Later on in the opera, she took one more step toward violent action when she finally learned of Pinkerton's betrayal. She grabbed flowers from the ever-loyal Suzuki and heaved them across the room in stupefied anger. At this point, Opolais' Butterfly stood in stupor at her own aggression, looking down at the mess she had made and moving to rectify it. Of course, this all led to the final action of Butterfly committing suicide, with Opolais' eyes determined and unafraid. She had come to terms with her violent end and was ready for it, no longer shocked at how far she could go.

A Solid Supporting Cast

In the role of Pinkerton was tenor Roberto De Biasio, who made an auspicious debut in the title role of "Ernani" a few seasons back. The tenor has an elegant voice with solid phrasing and a good connection between his mid-voice and upper range. Unfortunately, his voice is of a lighter quality and while suited to early Verdi, is not strong enough to overcome the potent Puccini orchestra. Time again, his gorgeous voice would be flooded out by the swelling of the orchestra. He had a solid stage presence, his gait coming off as more suave and less intimidating and narcissistic. His interaction with Butterfly during the duet did suggest sexual desire and less sympathy, but that was nicely countered with the remorseful expression that he sported on his face throughout his return in the final act.

Maria Zifchak and Dwayne Croft both returned to the production in the roles of Suzuki and Sharpless respectively. Both gave poignant performances in support of Opolais. Zifchak's Suzuki played up the sense of inevitable disappointment which really gave Opolais' resistance to the truth greater dramatic weight. Croft's Sharpless carried a burden throughout the night, adding to his sense of guilt in the tragedy unfolding. It was a stark reminder of the impact the overall drama had not just on Cio-Cio San, but also the other people that truly cared for her. Croft's own deeply internalized portrayal made the audience grapple between following him and Opolais' riveting turn, but the potent dynamics only added to the magic of the evening.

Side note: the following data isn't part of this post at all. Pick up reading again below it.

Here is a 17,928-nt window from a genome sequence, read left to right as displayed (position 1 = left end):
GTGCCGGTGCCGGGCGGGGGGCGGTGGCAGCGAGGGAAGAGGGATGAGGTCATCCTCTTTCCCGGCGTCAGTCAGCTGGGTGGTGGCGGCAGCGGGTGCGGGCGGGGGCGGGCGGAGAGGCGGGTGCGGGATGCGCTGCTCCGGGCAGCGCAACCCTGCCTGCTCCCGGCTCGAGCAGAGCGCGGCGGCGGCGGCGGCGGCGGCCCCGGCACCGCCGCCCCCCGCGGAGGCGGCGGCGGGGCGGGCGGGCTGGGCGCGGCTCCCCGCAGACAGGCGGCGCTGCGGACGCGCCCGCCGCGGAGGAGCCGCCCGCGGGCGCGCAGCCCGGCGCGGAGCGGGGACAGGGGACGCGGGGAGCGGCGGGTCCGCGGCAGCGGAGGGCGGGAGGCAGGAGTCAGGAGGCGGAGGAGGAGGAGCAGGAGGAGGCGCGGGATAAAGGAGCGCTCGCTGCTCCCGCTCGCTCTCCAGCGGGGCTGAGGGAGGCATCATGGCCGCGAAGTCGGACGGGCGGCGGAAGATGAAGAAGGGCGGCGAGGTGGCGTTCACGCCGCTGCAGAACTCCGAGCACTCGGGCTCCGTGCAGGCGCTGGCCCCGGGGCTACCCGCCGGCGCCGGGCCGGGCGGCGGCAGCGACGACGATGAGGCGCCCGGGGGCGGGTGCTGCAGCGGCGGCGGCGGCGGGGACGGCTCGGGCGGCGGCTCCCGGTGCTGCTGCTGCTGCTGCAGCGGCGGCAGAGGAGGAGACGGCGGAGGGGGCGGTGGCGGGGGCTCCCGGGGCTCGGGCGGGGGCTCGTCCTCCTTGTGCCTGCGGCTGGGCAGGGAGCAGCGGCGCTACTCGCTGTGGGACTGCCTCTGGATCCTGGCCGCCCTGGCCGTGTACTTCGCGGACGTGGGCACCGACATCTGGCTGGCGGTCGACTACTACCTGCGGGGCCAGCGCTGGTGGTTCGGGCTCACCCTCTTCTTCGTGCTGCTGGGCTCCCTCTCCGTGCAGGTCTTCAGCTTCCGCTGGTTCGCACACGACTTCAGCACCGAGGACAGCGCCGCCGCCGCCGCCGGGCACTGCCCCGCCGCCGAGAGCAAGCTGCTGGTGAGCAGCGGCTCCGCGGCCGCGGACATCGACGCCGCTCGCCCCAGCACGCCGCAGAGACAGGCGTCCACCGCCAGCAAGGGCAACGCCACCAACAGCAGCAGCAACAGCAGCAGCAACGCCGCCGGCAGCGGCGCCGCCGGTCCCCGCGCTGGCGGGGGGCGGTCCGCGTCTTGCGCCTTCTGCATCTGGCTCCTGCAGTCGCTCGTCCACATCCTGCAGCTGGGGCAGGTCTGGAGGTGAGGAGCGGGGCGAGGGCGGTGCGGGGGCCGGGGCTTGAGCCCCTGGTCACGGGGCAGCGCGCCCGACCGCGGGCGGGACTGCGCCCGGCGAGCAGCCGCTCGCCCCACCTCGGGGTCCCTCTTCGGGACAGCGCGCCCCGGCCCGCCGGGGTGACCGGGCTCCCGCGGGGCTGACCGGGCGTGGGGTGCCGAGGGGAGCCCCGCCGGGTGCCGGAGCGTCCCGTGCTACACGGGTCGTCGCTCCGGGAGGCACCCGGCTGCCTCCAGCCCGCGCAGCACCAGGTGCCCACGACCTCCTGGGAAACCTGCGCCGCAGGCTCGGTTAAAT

Magic on Stage and in the Pit

And magic there was in what remains one of the best productions under the Peter Gelb management. There were some subtle changes overall, but this production, from its bare stage, to the magical sliding doors, to the glorious lighting throughout (and even at the curtain calls) makes for riveting viewing from the moment it starts until the final curtain drops under the weight of applause (for more on the production, click here).

In the pit, Karel Mark Chichon drew glorious sounds from the Metropolitan Opera Orchestra. Given Opolais' fantastic vocal resources, the orchestra seemed free to push its sound to its most powerful, giving Puccini's emotional score the extra push to crush the audience. Sometimes the sound could overpower certain singers, but there can be no doubt that audiences were left transfixed.

Opolais' time as Cio-Cio San in Puccini's "Madama Butterfly" might be drawing to a close soon, making the need to see her all the more urgent. She is undeniably the Butterfly of our times, astounding us with assured singing while devastating us with nuanced character and tremendous emotional investment.